Landscape Photography Photoshop Tutorial: Dodging and Burning
Learn how to dodge and burn your images in Adobe Photoshop
Here is a short landscape photography tutorial going over the different techniques I use to dodge and burn my images in Adobe Photoshop to accentuate certain areas of the image where I want to viewers attention to go. This is a great technique for adding a little bit of glow, creating vignettes and touching up distracting areas of your Landscape Photography.
The technique is fairly straight forward, but can be used in a number of different ways. The idea is to create a new blank layer and change that layer opacity to soft light. This allows light to bleed through when you paint on the layer. To increase the brightness of an area, you can paint with the color white. To darken an area, paint on with the color black. I recommend using a very light opacity on the brush, sometimes even as light as 2% and brush multiple times to increase the effect. Always make sure you are using a brush selection with 100% feather. If you plan on using the effect in bigger areas, for example to create vignettes, use a large soft brush. If you plan on doing very selective edits, such as paint a little more brightness into mountains, make sure to use a smaller brush and even zoom in 100% into your photograph.
You can also play around with painting on different colors to add a different effect. You can use the dodge and burn effect with curve layers as well, by using layer masks. This technique is best explained in the video above.
If you enjoyed this dodging and burning photoshop tutorial, consider checking out some of my premium tutorials for more advanced techniques. https://www.shainblumphoto.com/premium-photography-tutorials/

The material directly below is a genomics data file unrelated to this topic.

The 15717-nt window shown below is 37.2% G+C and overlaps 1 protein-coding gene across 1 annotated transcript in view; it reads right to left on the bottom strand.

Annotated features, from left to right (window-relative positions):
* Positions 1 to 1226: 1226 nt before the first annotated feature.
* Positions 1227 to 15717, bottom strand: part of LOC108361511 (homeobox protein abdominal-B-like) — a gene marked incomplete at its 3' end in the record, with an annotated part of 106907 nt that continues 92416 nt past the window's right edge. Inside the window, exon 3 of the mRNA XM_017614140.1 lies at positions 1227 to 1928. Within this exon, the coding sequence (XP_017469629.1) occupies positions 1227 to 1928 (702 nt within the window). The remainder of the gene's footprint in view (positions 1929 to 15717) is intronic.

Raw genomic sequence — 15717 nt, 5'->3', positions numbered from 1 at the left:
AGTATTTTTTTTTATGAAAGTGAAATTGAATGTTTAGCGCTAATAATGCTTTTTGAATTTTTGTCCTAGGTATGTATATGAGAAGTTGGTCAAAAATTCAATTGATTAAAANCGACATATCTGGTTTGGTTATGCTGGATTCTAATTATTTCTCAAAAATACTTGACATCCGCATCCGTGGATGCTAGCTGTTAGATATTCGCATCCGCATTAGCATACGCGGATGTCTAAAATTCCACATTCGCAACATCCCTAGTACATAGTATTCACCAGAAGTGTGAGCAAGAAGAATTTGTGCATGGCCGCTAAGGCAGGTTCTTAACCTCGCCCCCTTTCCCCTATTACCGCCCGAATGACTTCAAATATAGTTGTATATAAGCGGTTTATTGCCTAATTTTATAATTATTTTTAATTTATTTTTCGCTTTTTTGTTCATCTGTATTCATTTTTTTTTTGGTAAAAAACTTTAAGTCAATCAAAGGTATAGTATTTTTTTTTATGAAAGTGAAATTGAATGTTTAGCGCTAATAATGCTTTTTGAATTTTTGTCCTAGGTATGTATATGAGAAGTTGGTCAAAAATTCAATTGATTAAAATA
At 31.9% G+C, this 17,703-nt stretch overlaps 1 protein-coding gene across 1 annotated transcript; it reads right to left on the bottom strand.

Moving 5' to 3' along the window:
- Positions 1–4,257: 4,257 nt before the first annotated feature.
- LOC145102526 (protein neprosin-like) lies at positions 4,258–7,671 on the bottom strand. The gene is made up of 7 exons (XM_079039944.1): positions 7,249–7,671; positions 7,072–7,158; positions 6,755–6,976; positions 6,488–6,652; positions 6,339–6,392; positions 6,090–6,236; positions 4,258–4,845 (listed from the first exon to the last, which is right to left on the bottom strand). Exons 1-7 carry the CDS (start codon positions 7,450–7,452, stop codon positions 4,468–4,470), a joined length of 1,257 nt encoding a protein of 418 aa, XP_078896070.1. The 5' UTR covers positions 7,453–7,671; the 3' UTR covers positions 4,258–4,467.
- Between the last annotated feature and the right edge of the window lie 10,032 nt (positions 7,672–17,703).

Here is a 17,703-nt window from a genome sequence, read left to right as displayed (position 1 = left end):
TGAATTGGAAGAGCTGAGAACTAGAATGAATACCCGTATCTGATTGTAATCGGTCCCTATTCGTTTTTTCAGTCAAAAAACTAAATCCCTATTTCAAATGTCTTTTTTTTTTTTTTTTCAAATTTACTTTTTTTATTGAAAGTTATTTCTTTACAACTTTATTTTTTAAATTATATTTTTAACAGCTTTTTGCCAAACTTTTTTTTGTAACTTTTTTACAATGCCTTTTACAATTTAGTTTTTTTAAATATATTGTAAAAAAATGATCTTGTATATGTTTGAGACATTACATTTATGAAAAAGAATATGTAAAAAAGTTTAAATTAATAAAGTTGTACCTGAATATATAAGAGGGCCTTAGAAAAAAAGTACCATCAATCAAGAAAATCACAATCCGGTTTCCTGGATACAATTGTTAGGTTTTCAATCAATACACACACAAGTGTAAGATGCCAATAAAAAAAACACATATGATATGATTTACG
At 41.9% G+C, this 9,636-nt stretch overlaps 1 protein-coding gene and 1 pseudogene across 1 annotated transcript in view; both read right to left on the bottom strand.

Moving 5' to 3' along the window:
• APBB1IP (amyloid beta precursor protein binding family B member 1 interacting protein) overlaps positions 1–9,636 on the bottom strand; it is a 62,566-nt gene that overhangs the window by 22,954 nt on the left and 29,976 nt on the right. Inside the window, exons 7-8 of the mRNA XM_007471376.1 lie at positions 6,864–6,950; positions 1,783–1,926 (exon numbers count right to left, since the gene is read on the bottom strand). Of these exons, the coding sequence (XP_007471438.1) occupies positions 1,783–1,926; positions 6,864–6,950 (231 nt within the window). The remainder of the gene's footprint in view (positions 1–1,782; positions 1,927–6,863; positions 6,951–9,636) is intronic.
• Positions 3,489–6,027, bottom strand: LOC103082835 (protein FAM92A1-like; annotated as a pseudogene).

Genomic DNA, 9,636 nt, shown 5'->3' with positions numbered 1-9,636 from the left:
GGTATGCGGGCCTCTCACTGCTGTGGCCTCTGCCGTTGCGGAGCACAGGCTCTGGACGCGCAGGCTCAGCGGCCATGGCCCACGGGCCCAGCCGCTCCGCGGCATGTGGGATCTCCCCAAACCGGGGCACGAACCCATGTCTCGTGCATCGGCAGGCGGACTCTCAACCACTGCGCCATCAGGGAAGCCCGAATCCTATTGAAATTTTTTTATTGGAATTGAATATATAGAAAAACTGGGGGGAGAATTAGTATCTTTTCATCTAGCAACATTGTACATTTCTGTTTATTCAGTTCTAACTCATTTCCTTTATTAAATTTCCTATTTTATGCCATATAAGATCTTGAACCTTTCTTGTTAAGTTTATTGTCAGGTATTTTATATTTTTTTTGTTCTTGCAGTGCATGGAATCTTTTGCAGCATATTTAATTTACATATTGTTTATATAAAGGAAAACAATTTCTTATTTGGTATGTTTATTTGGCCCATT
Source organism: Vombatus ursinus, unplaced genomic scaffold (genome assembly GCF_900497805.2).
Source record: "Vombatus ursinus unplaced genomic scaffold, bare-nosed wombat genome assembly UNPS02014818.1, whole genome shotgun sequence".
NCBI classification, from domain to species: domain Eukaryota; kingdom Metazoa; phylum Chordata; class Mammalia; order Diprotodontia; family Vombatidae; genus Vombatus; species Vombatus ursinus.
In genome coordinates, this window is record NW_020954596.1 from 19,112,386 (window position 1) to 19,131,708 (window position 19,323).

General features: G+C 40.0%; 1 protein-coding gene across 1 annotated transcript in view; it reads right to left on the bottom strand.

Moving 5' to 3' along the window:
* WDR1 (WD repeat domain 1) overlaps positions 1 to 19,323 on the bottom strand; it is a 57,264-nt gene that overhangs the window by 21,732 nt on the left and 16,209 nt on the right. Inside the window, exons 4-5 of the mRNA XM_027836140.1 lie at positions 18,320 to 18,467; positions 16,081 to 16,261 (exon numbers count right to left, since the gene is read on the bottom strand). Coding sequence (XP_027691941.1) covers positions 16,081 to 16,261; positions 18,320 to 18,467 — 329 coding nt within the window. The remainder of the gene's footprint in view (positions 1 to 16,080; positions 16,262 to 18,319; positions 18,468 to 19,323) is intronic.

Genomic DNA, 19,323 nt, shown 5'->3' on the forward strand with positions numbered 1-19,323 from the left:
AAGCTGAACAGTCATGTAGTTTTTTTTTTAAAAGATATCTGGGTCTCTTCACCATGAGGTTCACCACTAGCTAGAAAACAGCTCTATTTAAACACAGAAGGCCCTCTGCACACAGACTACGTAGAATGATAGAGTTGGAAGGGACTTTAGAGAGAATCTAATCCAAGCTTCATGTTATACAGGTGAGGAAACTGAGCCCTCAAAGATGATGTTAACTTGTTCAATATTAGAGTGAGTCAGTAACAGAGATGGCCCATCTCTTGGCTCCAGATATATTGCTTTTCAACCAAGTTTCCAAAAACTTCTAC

Michael, very cool stuff… quick question, what benefits do you find by using a transparent Soft-Light Layer and not 50% grey on that layer for Dodge/Burn and painting in additional color?
Thanks man, no benefits from a visual side. The grey really does not change anything. I feel like the reason its used is to make the changes more visual on the layer thumbnails. But since I always check the effect by turning the layer visibility on and off. The extra step of creating 50% grey becomes pointless in my workflow, so awhile ago I just stopped doing it.
thanks, I wasn’t sure if there was a different effect using a transparent vs. 50% grey layer when dodging, burning or painting color in.
Thanks for the tutorial. I was looking for new ways to do this. I have been using a 50 gray layer but not sure if there is a way I can see where I’ve brushed (other than clicking on and off)…If there is a way will you let me know? 🙂
I think thats one of the reasons people use the grey layer, because its a bit easier to see the brush strokes on the thumbnail. Personally I find it to be an unnecessary step, I am not sure if there is an easier way to see the brush strokes on the thumbnail then using grey.
Thanks. I really enjoy learning from you & seeing your photos :).
I wonder once you use a brush on the image, the 2 circles popped up and burned the image without crossing the edge of the mountain. What is the shortcut on this ?